Playwright Leonard Byron Peterson was born in Regina, Saskatchewan 15 March 1917, died 28 February 2008 in Toronto. He spearheaded the formation of the Alliance of Canadian Cinema, Television and Radio Artists (ACTRA) and the Playwrights Co-op, now Playwrights Guild of Canada.
He first began to work at the CBC in the 1940s with producer Andrew Allan, writing plays for the Stage Sunday night drama series, and co-producing CBC Wednesday Night, a weekly broadcast of new Canadian and international plays.
Radio plays, broadcast live to air, include They are all Afraid (1944), which exposes office bullying of a black worker, and the circumscription of freedom in a democratic country. The more recent radio play, Harvest: Jim McCaw's Farm 1917 (1988), attacks British imperialism and the atrocity of war. In the 1940s and 50s audiences were actively listening, and as Peterson recalled, "You could get them on your tail as much as the mad trapper did." Their reactions might be expressed through howls of protest in parliament, and there were concerted efforts to suppress Peterson's more "controversial" plays.
Peterson believed strongly that the CBC has a national responsibility, and must never cater to the "hucksters." The broadcasting system should function like the railroad, holding the country together. It was thought of at one time as one of the main contributors to culture and education, but by the 1960s he believed that both had fallen by the wayside.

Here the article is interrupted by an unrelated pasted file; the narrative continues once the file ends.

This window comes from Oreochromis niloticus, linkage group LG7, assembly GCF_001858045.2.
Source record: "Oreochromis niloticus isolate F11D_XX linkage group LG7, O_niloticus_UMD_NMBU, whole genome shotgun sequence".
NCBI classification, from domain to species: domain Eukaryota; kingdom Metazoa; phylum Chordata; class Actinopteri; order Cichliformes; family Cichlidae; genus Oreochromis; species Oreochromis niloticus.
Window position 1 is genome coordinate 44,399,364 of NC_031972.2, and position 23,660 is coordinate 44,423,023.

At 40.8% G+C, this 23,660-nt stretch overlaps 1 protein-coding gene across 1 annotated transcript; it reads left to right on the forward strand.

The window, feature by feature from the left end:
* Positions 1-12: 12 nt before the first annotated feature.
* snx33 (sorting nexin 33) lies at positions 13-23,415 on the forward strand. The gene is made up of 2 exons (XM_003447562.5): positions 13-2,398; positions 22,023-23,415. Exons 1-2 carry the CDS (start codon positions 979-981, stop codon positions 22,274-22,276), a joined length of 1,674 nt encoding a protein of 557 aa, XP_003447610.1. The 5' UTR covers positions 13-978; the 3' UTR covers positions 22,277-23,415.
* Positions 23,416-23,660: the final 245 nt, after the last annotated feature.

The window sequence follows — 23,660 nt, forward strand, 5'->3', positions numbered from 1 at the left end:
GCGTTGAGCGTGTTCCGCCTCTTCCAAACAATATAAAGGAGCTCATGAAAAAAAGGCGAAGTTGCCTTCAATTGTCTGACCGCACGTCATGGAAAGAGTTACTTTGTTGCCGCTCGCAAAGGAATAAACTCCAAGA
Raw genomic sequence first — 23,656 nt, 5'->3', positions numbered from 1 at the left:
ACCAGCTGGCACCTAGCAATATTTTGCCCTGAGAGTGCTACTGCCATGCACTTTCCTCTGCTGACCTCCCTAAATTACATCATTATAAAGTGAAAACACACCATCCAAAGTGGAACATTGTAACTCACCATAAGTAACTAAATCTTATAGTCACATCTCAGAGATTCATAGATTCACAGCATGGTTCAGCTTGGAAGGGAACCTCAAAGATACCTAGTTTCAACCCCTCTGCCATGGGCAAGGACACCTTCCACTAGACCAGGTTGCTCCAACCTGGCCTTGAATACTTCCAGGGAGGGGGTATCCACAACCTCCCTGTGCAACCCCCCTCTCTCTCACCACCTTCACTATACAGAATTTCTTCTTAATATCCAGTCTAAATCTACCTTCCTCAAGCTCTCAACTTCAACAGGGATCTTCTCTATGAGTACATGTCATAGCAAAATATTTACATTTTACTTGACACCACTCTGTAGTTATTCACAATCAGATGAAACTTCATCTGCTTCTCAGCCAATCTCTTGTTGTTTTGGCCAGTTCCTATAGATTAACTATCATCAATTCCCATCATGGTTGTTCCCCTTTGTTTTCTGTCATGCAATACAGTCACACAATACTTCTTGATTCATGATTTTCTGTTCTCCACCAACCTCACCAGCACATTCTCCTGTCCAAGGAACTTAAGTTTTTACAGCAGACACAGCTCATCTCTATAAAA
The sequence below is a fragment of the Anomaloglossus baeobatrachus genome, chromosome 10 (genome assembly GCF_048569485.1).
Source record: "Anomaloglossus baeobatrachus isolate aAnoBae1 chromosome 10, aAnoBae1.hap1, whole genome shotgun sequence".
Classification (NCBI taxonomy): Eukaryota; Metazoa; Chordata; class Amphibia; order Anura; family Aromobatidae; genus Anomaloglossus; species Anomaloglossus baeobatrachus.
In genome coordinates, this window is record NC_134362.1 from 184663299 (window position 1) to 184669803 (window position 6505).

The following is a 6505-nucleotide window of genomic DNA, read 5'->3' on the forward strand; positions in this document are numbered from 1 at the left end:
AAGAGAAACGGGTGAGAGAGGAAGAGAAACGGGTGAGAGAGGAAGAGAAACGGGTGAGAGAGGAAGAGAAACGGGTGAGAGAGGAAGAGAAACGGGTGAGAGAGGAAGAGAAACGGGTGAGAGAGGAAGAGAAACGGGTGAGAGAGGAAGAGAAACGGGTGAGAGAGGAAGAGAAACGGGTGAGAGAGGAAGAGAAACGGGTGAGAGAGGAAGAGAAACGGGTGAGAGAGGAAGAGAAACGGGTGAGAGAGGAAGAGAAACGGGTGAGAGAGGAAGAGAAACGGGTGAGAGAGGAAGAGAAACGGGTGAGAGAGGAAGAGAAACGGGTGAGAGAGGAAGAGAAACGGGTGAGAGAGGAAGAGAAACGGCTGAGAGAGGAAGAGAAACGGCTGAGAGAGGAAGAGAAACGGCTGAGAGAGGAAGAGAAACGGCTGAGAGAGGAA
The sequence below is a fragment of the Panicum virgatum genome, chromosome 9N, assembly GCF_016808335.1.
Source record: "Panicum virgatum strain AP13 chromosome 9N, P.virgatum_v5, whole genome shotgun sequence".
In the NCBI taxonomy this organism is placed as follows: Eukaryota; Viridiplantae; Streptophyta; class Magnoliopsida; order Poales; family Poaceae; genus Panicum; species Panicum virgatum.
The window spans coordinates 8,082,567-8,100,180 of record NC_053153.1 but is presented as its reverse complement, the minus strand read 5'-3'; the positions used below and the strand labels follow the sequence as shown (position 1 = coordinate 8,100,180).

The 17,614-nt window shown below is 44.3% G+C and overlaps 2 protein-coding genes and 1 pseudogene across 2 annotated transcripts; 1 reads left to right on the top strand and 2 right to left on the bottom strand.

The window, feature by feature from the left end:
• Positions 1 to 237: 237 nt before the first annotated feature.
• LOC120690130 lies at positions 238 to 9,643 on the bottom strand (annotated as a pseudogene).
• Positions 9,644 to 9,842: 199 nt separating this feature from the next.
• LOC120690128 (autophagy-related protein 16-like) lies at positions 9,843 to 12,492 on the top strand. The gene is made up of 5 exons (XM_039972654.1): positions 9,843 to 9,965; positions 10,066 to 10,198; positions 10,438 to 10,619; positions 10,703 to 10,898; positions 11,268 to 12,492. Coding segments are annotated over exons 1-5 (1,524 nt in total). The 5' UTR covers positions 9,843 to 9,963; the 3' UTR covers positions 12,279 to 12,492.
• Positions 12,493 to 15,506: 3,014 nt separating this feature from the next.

From the start he showed versatility - able to work in radio, TV, film, and theatre. His concern about social issues is reflected in stage plays like the absurdist Burlap Bags (1946); the mythical The Great Hunger (Toronto Arts Theatre 1960); the feminist Women in the Attic (Globe Theatre 1971, dir. Ken Kramer); and The Workingman (Toronto Workshop Productions/TWP, 1972) which celebrated the centenary of the labour movement in Canada.
He also wrote for young audiences: Almighty Voice (1970) and Billy Bishop and the Red Baron (1975) were performed at the Young People’s Theatre.
He produced over 1200 works and was awarded several ACTRA awards and a John Drainie Award for distinguished contribution to broadcasting (1974) "in a land friendlier to ragweed than to indigenous drama" (Peterson, quoted in Globe and Mail 8 Mar 2008).
His works are characterized by a their irony and strong opinion. They provoked both rage and admiration.
Further Reading: Anne Nothof. "Canadian Radio Drama in English: Prick up your Ears." Theatre History in Canada 11.1:59-70.
Profile by Anne Nothof, Athabasca University
Last updated 2014-10-24